Kathmandu: When he became the new Prime Minister four months ago, Nepal's veteran communist leader Madhav Kumar Nepal was criticised strongly for spurning the verdict of the people, who had voted against him in last year's election, causing him to lose both his constituencies.
This week, the 56-year-old has triggered a fresh controversy after receiving a kiss in public - from former Spice Girl band member Geri Halliwell, also known as 'Sexy Spice' and 'Ginger Spice'.
In an almost replay of the Shilpa Shetty incident in India where Hollywood star Richard Gere created a storm by kissing the Indian actor during a public programme, the 36-year-old British pop star also stoked a debate in conservative Nepal by grabbing the prime minister's hand and placing a peck on his cheek.
Geri had come to Nepal as a brand ambassador for the United Nations Population Fund to take part in a public campaign against violence against women and health issues.
Photographs of the former nightclub singer, dressed in a diaphanous blue-green sari and a sleeveless blouse with a plunging neckline and rubbing cheeks with the Nepali PM continued to be splashed in the dailies even on Friday, 48 hours after the kiss took place.
The Naya Patrika tabloid kicked up a debate, asking celebrities how they liked the Prime Minister's action.
The question produced mixed results with some deploring the kiss, saying it had made Nepal lose his dignity.
However, celebrities in showbiz shrugged it off, saying the kiss projected Nepal as progressive and warm-hearted.
Private daily Nagarik took a pot shot at both Nepal and his predecessor, Maoist chairman Pushpa Kamal Dahal Prachanda, whose party staged a show of might in the capital Friday to reintroduce its demand for a new government under its leadership.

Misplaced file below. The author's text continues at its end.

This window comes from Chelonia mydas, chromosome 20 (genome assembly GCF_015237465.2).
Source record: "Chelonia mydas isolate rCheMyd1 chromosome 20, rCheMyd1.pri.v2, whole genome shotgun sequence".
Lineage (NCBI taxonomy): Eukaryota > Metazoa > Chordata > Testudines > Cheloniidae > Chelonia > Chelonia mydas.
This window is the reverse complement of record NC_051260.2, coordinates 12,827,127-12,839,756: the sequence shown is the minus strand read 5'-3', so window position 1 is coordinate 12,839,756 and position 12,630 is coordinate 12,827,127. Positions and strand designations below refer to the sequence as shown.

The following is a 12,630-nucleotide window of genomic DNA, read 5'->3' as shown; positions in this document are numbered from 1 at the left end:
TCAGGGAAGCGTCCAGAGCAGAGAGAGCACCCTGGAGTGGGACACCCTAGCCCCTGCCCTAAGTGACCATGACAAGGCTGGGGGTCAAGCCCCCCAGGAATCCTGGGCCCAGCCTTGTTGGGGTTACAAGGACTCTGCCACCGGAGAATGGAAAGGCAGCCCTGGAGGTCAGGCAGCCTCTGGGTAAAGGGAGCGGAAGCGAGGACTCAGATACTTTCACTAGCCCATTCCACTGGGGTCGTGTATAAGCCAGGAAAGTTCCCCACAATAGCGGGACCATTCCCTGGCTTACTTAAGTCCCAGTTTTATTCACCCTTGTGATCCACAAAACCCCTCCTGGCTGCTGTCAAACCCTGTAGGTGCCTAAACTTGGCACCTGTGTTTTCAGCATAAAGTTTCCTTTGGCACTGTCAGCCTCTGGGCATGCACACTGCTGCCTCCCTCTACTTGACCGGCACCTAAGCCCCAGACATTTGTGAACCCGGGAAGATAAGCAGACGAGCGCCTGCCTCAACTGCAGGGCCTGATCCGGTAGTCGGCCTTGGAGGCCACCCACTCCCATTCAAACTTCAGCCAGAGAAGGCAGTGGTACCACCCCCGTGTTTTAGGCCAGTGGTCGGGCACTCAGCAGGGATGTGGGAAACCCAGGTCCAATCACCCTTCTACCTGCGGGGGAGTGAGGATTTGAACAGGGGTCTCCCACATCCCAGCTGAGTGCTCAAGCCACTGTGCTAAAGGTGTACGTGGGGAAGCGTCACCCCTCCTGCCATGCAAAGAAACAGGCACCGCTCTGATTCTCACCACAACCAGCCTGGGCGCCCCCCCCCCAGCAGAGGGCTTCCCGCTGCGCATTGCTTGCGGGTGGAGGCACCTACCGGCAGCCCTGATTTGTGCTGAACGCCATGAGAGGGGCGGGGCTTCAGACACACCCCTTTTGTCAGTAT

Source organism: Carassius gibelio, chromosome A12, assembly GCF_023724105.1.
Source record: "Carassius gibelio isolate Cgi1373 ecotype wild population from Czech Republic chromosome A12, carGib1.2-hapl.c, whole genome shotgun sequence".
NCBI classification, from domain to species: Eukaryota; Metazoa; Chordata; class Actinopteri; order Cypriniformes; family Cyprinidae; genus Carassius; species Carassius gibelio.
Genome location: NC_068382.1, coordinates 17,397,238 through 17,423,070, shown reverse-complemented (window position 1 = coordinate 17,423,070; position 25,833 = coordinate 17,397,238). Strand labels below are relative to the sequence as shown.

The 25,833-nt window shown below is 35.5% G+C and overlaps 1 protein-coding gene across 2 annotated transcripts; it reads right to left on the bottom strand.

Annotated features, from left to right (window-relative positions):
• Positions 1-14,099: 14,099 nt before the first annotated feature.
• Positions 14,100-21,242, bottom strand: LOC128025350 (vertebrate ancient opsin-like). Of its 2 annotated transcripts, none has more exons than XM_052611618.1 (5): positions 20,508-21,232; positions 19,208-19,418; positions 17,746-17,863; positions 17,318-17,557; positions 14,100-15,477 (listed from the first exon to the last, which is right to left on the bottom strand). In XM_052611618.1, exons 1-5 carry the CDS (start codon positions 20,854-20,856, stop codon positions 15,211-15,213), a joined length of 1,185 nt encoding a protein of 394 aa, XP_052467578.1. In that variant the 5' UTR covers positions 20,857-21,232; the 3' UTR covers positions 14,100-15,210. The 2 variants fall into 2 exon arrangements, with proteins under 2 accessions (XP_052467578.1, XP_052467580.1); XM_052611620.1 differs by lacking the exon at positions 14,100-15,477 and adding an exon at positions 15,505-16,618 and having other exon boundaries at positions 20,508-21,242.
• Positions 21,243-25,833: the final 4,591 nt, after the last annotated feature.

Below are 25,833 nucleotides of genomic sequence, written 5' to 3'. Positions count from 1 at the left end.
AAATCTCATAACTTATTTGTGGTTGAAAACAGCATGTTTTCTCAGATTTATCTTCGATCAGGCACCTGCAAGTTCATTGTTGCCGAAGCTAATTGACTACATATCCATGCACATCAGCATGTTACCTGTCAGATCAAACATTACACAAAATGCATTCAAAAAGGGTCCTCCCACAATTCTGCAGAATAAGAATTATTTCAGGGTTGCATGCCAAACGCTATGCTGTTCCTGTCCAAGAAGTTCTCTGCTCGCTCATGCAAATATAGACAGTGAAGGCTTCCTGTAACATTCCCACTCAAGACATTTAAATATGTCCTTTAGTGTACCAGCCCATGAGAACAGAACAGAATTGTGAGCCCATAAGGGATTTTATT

A front-page cartoon showed a wistful Prachanda waving a copy of a newspaper with the kiss photograph before his deputy, former finance minister Baburam Bhattarai.
"Have you seen the PM's photograph?" Prachanda quipped in the cartoon.
"We have to form the government."
The Nepali Times weekly struck a warning note about Nepal's 'fooling around' with Geri.
"Let's not forget Ginger was famous for pinching Prince Charles' royal ass when she was still a Spice Girl," its regular columnist said.
But the most disapproving note came from Ram B Kuwar, a lecturer at a Kathmandu medical college, who said that at a time Nepalis were being urged to take precautions against swine flu, the sight of the Prime Minister "kissing and hugging a foreigner is not exactly the right way to spread awareness”.
"My suggestion to the PM (is)," Kuwar said in Friday's 'Letters to the editor' column in the Kathmandu Post daily, "Please take necessary precautions while greeting foreign dignitaries."
Earlier, a senior official in Nepal's Health Ministry had advocated that the traditional 'namaste' - the demure greeting with folded hands practised by South Asians - was the best form of greeting since it avoided body contact and did not spread the swine flu virus.
First Published: Friday, September 11, 2009, 17:01